Taking Recycling To Another Level October 29, 2013 By Larry Gilhuly

(L) Aeration cores removed from greens are usually composed of a mixture of organic matter and sand. (R) Equipment capable of processing the cores to collect the organic matter and leave the sand behind can save money on materials and labor.

Think about it for a moment. Recycling of numerous products over the past several decades has been a good idea with fewer natural resources used to create “throw-away” materials. Now take this same idea and look at your greens, collars, approaches, tees and fairways. With the exception of fairways, most courses follow aeration with sand topdressing to fill the holes. Often, sand is also applied between aerations to help smooth the surface and reduce organic matter accumulations. However, when it comes time for aeration the usual process of removing the cores results in a great deal of sand being removed from the soil. After spending so much effort and expense to add sand why turn around and remove it with the cores? Wouldn’t a better option be to recycle it? 

Let’s start with the area where the greatest quantity of sand if often used at the highest price – fairways. Manufacturers have given the golf industry a wide range of devices to remove cores from fairways. Recently they have added machines that destroy the cores resulting in the recycling of sand back into the turf canopy while leaving the organic material at the surface for removal. While this works great in dry conditions, some have had issues with wet cores. With the cost of sand topdressing on fairways it makes sense to recycle sand back into the profile when several inches of sand has been added over many years. 

The subject becomes even more interesting when smaller surfaces are being addressed. For years we have heard that cores should be removed after aeration. However, it has been observed that there is a lot of valuable sand being wasted in this process. This applies to tees, approaches and collars where some report annual sand topdressing reductions of up to 50 percent when cores are properly recycled. But what about the greens?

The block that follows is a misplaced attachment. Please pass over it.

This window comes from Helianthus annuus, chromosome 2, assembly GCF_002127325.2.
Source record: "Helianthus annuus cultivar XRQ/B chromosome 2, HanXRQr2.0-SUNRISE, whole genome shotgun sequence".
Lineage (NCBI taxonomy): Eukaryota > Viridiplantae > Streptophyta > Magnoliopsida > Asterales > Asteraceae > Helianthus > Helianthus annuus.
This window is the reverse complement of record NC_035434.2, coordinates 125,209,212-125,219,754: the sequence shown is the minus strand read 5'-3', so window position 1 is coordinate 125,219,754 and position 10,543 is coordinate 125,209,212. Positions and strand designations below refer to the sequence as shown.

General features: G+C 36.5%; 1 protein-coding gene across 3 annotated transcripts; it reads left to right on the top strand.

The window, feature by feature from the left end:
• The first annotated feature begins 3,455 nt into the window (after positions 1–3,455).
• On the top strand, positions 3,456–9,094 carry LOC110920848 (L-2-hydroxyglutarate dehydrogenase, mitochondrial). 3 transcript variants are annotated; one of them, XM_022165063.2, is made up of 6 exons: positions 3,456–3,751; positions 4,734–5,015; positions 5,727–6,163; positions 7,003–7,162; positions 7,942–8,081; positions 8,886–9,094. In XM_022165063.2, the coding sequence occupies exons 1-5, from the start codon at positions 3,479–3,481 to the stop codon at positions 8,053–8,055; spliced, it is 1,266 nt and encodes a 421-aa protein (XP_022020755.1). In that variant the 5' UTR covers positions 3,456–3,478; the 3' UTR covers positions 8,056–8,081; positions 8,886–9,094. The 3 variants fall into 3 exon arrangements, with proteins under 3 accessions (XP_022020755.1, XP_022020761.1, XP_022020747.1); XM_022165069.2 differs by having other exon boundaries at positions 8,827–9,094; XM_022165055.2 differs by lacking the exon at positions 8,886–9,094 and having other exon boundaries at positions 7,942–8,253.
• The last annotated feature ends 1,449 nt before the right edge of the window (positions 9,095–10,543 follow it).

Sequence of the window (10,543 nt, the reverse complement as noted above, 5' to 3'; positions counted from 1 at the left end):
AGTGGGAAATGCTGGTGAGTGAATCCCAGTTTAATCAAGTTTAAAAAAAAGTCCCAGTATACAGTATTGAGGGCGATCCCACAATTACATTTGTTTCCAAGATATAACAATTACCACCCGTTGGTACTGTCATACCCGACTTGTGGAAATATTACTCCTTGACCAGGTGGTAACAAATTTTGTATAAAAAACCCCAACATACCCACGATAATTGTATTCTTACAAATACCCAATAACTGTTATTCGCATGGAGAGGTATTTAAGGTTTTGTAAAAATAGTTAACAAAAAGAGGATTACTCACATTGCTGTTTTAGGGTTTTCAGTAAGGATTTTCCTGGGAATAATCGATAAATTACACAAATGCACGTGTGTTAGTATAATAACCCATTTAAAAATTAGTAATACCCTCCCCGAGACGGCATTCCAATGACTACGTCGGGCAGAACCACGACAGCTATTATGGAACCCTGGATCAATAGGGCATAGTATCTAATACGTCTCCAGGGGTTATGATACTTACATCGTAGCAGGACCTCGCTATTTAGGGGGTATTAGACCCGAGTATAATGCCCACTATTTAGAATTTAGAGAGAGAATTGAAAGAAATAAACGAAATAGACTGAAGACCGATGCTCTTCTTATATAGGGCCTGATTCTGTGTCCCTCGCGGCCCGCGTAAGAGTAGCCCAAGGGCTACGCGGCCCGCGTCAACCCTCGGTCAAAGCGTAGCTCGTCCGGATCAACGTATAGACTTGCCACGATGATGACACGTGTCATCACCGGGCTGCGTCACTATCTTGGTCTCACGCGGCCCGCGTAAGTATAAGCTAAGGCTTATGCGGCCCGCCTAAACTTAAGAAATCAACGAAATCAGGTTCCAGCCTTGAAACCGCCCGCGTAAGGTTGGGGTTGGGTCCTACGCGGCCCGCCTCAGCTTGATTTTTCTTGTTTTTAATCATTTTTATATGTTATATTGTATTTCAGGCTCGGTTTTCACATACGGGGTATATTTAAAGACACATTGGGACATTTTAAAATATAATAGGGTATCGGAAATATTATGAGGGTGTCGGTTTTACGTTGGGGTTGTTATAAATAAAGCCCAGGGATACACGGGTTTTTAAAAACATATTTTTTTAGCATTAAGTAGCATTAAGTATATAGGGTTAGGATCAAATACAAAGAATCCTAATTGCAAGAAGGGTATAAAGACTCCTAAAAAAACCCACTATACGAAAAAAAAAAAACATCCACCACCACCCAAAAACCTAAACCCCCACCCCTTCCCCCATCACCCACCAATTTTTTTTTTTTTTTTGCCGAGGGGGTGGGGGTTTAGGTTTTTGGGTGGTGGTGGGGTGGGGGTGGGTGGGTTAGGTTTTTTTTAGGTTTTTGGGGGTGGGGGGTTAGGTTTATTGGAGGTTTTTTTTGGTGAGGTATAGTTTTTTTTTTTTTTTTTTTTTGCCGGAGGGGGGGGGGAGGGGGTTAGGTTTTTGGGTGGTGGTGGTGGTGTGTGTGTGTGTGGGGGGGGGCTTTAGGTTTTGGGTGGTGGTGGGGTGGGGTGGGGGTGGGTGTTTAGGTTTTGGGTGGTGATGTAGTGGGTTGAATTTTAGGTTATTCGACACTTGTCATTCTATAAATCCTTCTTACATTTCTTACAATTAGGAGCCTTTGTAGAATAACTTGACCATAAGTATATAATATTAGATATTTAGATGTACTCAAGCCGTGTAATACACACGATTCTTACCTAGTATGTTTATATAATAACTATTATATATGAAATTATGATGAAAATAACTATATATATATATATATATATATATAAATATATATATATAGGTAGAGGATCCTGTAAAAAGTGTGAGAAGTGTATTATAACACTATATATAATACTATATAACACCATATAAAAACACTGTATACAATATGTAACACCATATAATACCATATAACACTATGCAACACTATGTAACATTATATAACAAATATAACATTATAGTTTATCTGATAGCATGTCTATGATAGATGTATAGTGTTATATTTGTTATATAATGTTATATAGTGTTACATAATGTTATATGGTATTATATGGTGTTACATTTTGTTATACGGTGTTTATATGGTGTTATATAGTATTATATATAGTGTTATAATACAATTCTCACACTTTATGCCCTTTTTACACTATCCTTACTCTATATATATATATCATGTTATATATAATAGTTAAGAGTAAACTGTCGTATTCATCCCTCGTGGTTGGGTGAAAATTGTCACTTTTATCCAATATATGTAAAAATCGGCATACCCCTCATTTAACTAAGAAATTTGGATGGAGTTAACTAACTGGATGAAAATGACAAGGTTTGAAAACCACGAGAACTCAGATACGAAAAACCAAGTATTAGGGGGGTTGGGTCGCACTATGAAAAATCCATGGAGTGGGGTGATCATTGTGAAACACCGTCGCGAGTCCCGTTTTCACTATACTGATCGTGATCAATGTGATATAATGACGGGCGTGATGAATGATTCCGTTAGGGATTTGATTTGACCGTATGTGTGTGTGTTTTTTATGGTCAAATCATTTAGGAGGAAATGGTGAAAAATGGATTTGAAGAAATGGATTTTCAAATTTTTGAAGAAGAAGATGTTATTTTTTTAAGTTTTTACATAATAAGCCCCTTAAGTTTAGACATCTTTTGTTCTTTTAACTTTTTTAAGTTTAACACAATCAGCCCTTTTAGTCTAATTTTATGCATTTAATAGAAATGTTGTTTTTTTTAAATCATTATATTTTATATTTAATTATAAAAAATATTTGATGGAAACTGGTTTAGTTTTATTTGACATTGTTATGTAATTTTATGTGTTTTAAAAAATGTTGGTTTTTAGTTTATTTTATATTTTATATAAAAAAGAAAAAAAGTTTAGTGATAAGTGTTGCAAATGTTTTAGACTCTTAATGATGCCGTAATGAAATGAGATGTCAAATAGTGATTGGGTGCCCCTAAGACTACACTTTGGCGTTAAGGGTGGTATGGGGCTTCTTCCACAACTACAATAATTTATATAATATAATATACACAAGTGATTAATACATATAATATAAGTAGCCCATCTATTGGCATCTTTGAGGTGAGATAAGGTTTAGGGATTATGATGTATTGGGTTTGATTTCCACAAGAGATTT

While the preceding areas often have layers of organic material in the upper three to four inches, putting surfaces typically have far more sand and less organic matter accumulation. Assuming the sand that has been used is of good quality it makes sense to give recycling a close look. On greens, the most common method of breaking up aerator cores is to shatter them by making multiple pass over the green with a drag mat. However, unless the cores are very dry the drag mat can create a real mess of the green. In addition, the tires on the vehicle used to pull the mat can close the openings of a high percentage of the holes making them difficult to fill when topdressing. To improve the process, superintendents are constantly on the lookout for better ways to process the cores to remove organic matter and leave the sand behind. 

At Turtle Bay Resort in Hawaii, superintendent Mike Honma had very good results with the Toro Core Destroyer on seashore paspalum greens. He reported sand savings from $15,000 to $20,000 due to the high price of sand brought into the state. At a recent visit to Inglewood Golf Club in Seattle a new unit (Wiedenmann Core Recycler) was demonstrated that removes the cores, separates the sand from the organic matter, puts the sand back on the surface and picks up most of the organic material in one operation. Others have found that counter-rotation, drum-type brushes are very effective. 

If you have the depth of sand where recycling makes sense take a close look at this process. What is needed now is a machine that will recycle sand while removing organic matter on fairways in wet conditions. For this agronomist, I hope it will arrive sooner rather than later. 

Source: Larry Gilhuly (

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